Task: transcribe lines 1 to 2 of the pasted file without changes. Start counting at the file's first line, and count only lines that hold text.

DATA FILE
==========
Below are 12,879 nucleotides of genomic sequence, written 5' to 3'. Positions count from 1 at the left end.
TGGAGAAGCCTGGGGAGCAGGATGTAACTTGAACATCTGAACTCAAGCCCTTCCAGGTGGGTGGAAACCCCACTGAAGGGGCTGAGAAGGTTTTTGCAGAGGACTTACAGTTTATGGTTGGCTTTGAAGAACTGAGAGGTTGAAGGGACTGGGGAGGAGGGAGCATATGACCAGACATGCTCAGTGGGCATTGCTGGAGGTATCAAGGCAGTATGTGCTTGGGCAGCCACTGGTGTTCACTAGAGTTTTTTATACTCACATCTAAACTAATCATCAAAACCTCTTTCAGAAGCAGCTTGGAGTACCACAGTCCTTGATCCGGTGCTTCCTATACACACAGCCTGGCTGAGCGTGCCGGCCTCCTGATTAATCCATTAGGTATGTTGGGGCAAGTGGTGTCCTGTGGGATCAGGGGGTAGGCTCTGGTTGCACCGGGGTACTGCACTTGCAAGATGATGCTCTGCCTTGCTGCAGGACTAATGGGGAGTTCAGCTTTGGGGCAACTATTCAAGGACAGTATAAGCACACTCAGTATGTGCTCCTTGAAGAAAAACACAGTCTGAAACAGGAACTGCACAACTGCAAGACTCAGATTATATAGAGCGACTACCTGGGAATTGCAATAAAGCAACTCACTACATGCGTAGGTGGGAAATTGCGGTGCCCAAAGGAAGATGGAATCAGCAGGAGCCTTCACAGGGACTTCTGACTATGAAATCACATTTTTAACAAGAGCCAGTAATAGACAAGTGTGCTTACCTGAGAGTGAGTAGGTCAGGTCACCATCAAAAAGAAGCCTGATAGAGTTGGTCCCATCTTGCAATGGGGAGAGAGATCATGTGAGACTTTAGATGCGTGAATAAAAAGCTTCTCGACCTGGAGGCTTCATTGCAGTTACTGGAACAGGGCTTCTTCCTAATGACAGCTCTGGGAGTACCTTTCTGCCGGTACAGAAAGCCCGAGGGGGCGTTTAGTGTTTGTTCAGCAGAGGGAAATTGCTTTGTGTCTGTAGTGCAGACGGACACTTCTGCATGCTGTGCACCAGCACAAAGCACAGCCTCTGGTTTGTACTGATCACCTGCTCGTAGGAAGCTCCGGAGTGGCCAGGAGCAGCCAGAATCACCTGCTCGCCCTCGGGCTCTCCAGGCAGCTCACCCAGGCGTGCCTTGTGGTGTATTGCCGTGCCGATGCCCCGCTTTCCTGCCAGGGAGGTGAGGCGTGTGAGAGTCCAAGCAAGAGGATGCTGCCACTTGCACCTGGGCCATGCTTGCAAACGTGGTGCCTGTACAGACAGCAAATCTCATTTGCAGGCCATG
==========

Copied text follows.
Below are 12,879 nucleotides of genomic sequence, written 5' to 3'. Positions count from 1 at the left end.
TGGAGAAGCCTGGGGAGCAGGATGTAACTTGAACATCTGAACTCAAGCCCTTCCAGGTGGGTGGAAACCCCACTGAAGGGGCTGAGAAGGTTTTTGCAGAGGACTTACAGTTTATGGTTGGCTTTGAAGAACTGAGAGGTTGAAGGGACTGGGGAGGAGGGAGCATATGACCAGACATGCTCAGTGGGCATTGCTGGAGGTATCAAGGCAGTATGTGCTTGGGCAGCCACTGGTGTTCACTAGAGTTTTTTATACTCACATCTAAACTAATCATCAAAACCTCTTTCAGAAGCAGCTTGGAGTACCACAGTCCTTGATCCGGTGCTTCCTATACACACAGCCTGGCTGAGCGTGCCGGCCTCCTGATTAATCCATTAGGTATGTTGGGGCAAGTGGTGTCCTGTGGGATCAGGGGGTAGGCTCTGGTTGCACCGGGGTACTGCACTTGCAAGATGATGCTCTGCCTTGCTGCAGGACTAATGGGGAGTTCAGCTTTGGGGCAACTATTCAAGGACAGTATAAGCACACTCAGTATGTGCTCCTTGAAGAAAAACACAGTCTGAAACAGGAACTGCACAACTGCAAGACTCAGATTATATAGAGCGACTACCTGGGAATTGCAATAAAGCAACTCACTACATGCGTAGGTGGGAAATTGCGGTGCCCAAAGGAAGATGGAATCAGCAGGAGCCTTCACAGGGACTTCTGACTATGAAATCACATTTTTAACAAGAGCCAGTAATAGACAAGTGTGCTTACCTGAGAGTGAGTAGGTCAGGTCACCATCAAAAAGAAGCCTGATAGAGTTGGTCCCATCTTGCAATGGGGAGAGAGATCATGTGAGACTTTAGATGCGTGAATAAAAAGCTTCTCGACCTGGAGGCTTCATTGCAGTTACTGGAACAGGGCTTCTTCCTAATGACAGCTCTGGGAGTACCTTTCTGCCGGTACAGAAAGCCCGAGGGGGCGTTTAGTGTTTGTTCAGCAGAGGGAAATTGCTTTGTGTCTGTAGTGCAGACGGACACTTCTGCATGCTGTGCACCAGCACAAAGCACAGCCTCTGGTTTGTACTGATCACCTGCTCGTAGGAAGCTCCGGAGTGGCCAGGAGCAGCCAGAATCACCTGCTCGCCCTCGGGCTCTCCAGGCAGCTCACCCAGGCGTGCCTTGTGGTGTATTGCCGTGCCGATGCCCCGCTTTCCTGCCAGGGAGGTGAGGCGTGTGAGAGTCCAAGCAAGAGGATGCTGCCACTTGCACCTGGGCCATGCTTGCAAACGTGGTGCCTGTACAGACAGCAAATCTCATTTGCAGGCCATG